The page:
What does “deconfinement” mean?
- Deconfinement means gradually loosening some restrictions put in place to reduce COVID-19 transmission, and allowing a return to some activities. As such, deconfinement marks an important shift in our mindset about COVID-19.
- Deconfinement does not mean the pandemic is over. It means the situation is stable enough for us to start thinking about how we can reduce the long-term effects of confinement on our communities, culture and traditions, while continuing to protect our population against the virus.
- Deconfinement is a balancing act with its own risks. Loosening current public health measures could lead to an increase in cases in our region.
- Deconfinement is NOT a sudden removal of all restrictions. It is a gradual process of easing some (not all) of the precautionary public health measures in a planned and organized fashion, over several weeks and months. What measures to lift first, and in what order will be decided in consultation with the Cree Nation Government, based on our region’s specific needs.
5 phases of the deconfinement process
• Resume outdoor activities
• Allow small outdoor gatherings (2 households maximum)
• Resume some health care services
• Reopen local businesses
• Allow small indoor private gatherings
• Gradually resume all health care services
• Reopen personal services and restaurants
• Reopen daycares and schools
• Allow medium- scale private and public gatherings
• Reopen all other businesses including recreational & entertainment activities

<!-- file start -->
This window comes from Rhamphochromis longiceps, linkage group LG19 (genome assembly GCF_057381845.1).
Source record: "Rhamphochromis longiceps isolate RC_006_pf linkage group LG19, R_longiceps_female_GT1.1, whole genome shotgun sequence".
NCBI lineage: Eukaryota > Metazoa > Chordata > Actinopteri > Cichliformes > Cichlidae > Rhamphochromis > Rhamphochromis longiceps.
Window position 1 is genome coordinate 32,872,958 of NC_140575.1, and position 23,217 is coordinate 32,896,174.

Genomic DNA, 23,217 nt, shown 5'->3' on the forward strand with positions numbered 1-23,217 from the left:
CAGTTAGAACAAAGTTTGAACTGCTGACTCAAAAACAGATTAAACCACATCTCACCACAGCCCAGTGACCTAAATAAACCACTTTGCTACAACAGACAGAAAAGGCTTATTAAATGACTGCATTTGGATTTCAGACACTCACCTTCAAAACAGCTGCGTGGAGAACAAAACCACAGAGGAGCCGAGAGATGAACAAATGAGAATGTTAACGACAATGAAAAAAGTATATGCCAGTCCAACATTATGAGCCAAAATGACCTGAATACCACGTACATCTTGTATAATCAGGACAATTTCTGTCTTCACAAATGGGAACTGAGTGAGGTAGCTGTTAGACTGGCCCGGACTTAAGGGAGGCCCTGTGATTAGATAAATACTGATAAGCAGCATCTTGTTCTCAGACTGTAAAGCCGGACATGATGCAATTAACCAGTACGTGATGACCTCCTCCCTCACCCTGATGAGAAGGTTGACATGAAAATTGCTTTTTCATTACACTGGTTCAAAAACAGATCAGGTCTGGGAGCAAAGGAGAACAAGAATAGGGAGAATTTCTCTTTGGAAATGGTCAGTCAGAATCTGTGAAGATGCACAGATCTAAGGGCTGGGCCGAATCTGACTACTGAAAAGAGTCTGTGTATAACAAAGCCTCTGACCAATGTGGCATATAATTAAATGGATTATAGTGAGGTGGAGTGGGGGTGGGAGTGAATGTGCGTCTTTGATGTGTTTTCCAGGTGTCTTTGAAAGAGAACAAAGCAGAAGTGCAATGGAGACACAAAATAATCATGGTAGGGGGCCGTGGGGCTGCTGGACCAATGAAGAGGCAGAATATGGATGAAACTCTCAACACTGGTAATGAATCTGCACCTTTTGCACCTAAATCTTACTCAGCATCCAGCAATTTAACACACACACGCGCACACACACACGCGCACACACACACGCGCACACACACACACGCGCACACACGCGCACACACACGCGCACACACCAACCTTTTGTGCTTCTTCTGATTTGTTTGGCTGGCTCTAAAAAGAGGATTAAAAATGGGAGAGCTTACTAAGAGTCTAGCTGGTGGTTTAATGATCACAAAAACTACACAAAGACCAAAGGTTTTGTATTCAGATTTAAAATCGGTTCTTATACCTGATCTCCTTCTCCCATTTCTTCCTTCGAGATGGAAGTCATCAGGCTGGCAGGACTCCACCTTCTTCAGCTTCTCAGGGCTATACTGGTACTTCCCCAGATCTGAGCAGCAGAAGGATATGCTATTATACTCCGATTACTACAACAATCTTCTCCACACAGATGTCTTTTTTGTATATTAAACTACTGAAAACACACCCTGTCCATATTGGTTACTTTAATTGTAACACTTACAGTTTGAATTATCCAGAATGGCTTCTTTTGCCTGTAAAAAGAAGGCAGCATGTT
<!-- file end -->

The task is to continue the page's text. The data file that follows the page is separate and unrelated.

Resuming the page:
• Allow larger public gatherings
• Remove all remaining measures including community checkpoints
Each phase of deconfinement depends on the success of the previous phase. The steps and measures of each phase may be adjusted as we move ahead.
We will watch the situation carefully for 14 days (equivalent to one incubation period of the virus), to make sure there are no negative effects, before moving to the next phase.
Staying safe during all phases of deconfinement
In order to continue protecting each other, our Elders and vulnerable people, we must continue to follow basic public health and hygiene measures until the end of the deconfinement process:
- Wash your hands carefully
- Observe respiratory etiquette (Cough/sneeze in your sleeve. Throw used tissue in a closed garbage can).
- Avoid touching your face (especially your mouth, nose, or eyes)
- Thoroughly clean and disinfect public spaces
- Maintain a physical distance of 2 metres (6 feet) when in public places, particularly among vulnerable people, including Elders and those with underlying health conditions
- Stay home if you are sick, or if you have been exposed to the virus
- Limit non-essential travel. Mandatory 14-day self-isolation after traveling to a high-risk region will continue.
- Regions considered “high risk” will change as the situation evolves.